Interview by Sandy Joy Weston
Zoe Huff is a recent graduate from Syracuse University with a B.S. in Media Communication and technology, which we definitely need that now. Her goal is to create a career path that combines her undergraduate degree with her passion for fitness and entrepreneurship. In this collaboration with “Let’s Keep It Real” podcast, Sandy Joy Weston sits down with Zoe for a socially distanced interview.
Sandy Joy Weston: Zoe, welcome.
Zoe Huff: Thank you, Sandy, so much for having me.
SW: When did you graduate Syracuse?
ZH: I graduated the first week of May. Yeah. Pretty recent
SW: Woo. Welcome to the world, Zoe.
ZH: What a welcoming, but yes.
SW: Well, it’s preparing you for I don’t know what. Where do you live?
ZH: I’m from Poughkeepsie, New York. Well, not from, but I’m from Dutchess County, New York. I live in Arlington, New York with my mother, but I stayed up in Syracuse, extended my lease, because I figured quarantining up here was a whole lot safer, fewer cases. I knew a lot of people here so I was able to quarantine with my friends.
SW: What a smart girl you are. All right, Zoe. I would like to start out with words. I love words. I love movement. If you follow me at all, people, you know that’s my thing. If you could pick a word to best describe, good, bad and ugly, doesn’t matter, how you felt in the last 30 days. Now I know a lot of people say to me, Zoe, “Well, oh my goodness. My emotions have been all over the place.” I get it. If it’s really 50/50, you can give me two words. Some guy said, “Elated, depressed.” I’m like, “Okay, I could go with that.” But majority of the time, what would the word be?
ZH: I would say stagnant, not because I’m not doing anything to better myself, but because I feel like the world is on hold and I can’t exactly be out and socializing and networking in the way that I had hoped to post-grad. But I can also say that I feel appreciative because this is a time that I feel like I could utilize to focus on myself, which I’m not sure I would have the same amount of focus or time if I didn’t have the pandemic.
SW: Oh, okay. I like that. You’re looking at it like, “Yeah, this is sucky, but I can’t do anything about it. Now I’m going to take the opportunity to work on me.”
SW: Movement is a big part of your life. In the last few months, what has been your movement?
ZH: Well, I have a trainer friend that I used to know through a few mutual people by going to Powerhouse, which is a gym that I go to in Syracuse. Of course, it’s not open right now, but in the last few months we’ve been able to train together. I’ve been doing pull ups at the park, pushups, lots of calisthenics. He has some free weights. I’ve been able to keep up my fitness regimen as best as possible, which has been really helpful for my mental health during this time. I’ve been seeing some gains. I’ve been able to kind of push some of my friends and post on social media on my story to show people that just because it’s a pandemic, just because you don’t have the same resources that you normally would have, you can still put your mind to it and accomplish things.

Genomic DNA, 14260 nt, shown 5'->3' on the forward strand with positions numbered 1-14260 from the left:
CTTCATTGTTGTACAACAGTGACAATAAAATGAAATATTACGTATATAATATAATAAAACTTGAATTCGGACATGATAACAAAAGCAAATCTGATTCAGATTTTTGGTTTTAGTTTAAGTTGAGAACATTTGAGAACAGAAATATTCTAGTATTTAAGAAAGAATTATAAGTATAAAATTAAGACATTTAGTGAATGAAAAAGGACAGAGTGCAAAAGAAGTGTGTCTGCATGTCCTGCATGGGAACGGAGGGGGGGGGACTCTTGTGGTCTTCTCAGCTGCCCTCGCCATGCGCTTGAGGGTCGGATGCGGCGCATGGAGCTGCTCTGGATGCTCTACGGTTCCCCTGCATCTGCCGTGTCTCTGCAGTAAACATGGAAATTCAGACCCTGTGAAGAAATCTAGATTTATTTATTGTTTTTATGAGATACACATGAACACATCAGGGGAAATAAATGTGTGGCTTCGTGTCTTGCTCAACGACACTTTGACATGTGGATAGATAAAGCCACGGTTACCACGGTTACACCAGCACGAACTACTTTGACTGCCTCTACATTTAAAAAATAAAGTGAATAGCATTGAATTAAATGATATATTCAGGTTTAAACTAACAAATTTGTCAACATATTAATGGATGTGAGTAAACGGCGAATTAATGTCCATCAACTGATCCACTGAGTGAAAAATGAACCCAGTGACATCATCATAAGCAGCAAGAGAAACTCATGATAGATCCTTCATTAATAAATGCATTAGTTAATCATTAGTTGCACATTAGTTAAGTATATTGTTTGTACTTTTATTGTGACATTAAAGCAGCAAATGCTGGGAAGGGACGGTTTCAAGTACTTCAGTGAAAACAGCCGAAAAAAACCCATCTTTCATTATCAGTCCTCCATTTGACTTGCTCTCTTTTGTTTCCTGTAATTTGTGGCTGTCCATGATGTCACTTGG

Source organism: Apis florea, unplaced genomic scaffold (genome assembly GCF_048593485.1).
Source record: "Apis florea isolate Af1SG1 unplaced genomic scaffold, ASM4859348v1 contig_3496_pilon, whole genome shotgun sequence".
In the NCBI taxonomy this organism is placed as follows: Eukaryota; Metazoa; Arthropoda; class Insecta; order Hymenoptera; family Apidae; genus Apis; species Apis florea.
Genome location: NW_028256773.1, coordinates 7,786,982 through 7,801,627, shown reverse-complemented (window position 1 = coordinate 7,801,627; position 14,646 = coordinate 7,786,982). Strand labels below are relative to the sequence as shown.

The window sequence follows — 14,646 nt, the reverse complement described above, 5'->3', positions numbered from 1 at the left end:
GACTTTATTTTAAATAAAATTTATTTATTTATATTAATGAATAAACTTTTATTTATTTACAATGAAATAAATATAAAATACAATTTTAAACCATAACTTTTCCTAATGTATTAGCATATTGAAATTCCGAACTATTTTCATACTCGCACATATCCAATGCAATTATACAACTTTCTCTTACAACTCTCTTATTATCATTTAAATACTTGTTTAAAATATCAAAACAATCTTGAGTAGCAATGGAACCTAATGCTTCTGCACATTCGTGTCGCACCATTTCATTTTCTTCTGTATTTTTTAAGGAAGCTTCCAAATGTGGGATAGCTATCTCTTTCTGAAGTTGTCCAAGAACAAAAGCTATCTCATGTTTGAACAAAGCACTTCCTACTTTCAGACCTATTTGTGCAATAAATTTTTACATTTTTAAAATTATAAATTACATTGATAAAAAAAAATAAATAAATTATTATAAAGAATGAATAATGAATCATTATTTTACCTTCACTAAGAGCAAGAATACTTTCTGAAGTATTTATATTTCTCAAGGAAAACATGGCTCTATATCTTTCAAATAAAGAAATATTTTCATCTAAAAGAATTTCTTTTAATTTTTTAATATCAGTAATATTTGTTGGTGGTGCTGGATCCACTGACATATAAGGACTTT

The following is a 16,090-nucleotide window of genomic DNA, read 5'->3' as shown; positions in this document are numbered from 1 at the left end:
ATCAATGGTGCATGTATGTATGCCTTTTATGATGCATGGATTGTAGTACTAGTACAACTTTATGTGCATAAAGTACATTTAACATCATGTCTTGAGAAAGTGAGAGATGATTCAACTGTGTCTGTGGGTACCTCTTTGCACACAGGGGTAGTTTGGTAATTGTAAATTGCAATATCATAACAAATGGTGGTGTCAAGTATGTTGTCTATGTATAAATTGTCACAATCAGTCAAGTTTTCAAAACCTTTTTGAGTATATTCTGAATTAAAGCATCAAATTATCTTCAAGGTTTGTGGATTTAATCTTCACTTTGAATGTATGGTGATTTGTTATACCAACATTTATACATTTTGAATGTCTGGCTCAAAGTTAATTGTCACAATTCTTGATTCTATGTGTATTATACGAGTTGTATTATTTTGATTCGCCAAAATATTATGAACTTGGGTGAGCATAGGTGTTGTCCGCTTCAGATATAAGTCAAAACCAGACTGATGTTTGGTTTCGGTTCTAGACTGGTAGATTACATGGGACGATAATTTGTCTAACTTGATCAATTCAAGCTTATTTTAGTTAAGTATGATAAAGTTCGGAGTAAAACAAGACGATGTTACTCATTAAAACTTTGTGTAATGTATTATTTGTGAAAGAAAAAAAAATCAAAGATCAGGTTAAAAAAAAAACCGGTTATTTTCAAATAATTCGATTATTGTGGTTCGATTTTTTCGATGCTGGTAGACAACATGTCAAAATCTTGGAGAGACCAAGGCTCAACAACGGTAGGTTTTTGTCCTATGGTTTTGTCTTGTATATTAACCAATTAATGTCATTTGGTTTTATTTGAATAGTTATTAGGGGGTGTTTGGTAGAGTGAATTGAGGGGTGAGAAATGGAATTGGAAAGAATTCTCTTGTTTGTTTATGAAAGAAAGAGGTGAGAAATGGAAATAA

SW: Where there’s a will, there’s a way. Right? I know for a lot of my friends, they’re like, “Oh, my God.” But many of them were not runners or bikers. My neighborhood now is filled, I don’t know about you, with tons of runners and bikers, which is great.
ZH: Yeah, it’s nice to see people still staying active in some way.
SW: When did you get into it? How old were you when you really got into the fitness stuff?
ZH: Well, the funny thing is, I thought about this a few times and I continue to date it back to when I was eight. When I was eight years old, I was obsessed with Beyonce and I heard that she did a thousand crunches as a part of her fitness regimen, so I decided that’s something I wanted to do. It was the summer before, or right after I went to eighth grade. My friend and I, we would go on Skype and we would break down the thousand crunches throughout the day, just Skype each other, do them. I felt empowered to be able to do that many crunches in the first place. I feel like that’s where it kicked off the motivation to continue to push beyond.
SW: Because of Beyonce.
SW: You know what? They have the power to influence so many people in a positive way. Don’t they? Especially as a young girl looking up to her. When you did … Now, there’s been a lot of different apps I’ve seen around where, okay, maybe not a thousand, but they’ll say, “Make sure you get a hundred pushups in throughout the day,” or whatever the goal is. I think that’s really great. Most people need something to motivate them. You need to have a game plan, I call it. You need to have a goal. If it’s getting a thousand in, get a thousand in. Now, what’d you do, a hundred at a time? Or would you bang out 500?
ZH: It was more like a hundred at a time or whatever we felt we could do in the moment. But we just knew, by the end of the day, we had to have a thousand. We used to do multiple calls throughout the day because we could not do that many. We were pretty young.
SW: How were your abs?
ZH: Well, actually they weren’t what I expected. Of course they weren’t what I expected because I wasn’t eating the way I should be eating. There were a lot of things that went into the look that I was looking to attain. But after seeing that I didn’t get the results that I wanted, that’s when I got more into nutrition. One thing led to another.
SW: I’m so happy you said that. Now when you’re young it’s, I don’t think it’s even as important as as you get older, but so many people come in and they think they can just work off the yuck that they ate all weekend. What ends up happening, if you really work out hard but even with the young people, I found, young people stayed status quo. Right? They didn’t make any gains. They didn’t fall back, but by having at it all weekend long … You know what I mean? Going out. Okay. Maybe you’re not this way, but a lot of people that worked out at my gym, they would go out, they would drink more than normal. I’m not saying they got drunk, but you know? Then all the restrictions they had on themselves, all the things they were like, “I’m going eat this, this and this,” it fell out the window. Right? You’re getting home late, you’re going to have more junk food than normal. I think that’s pretty typical. Right?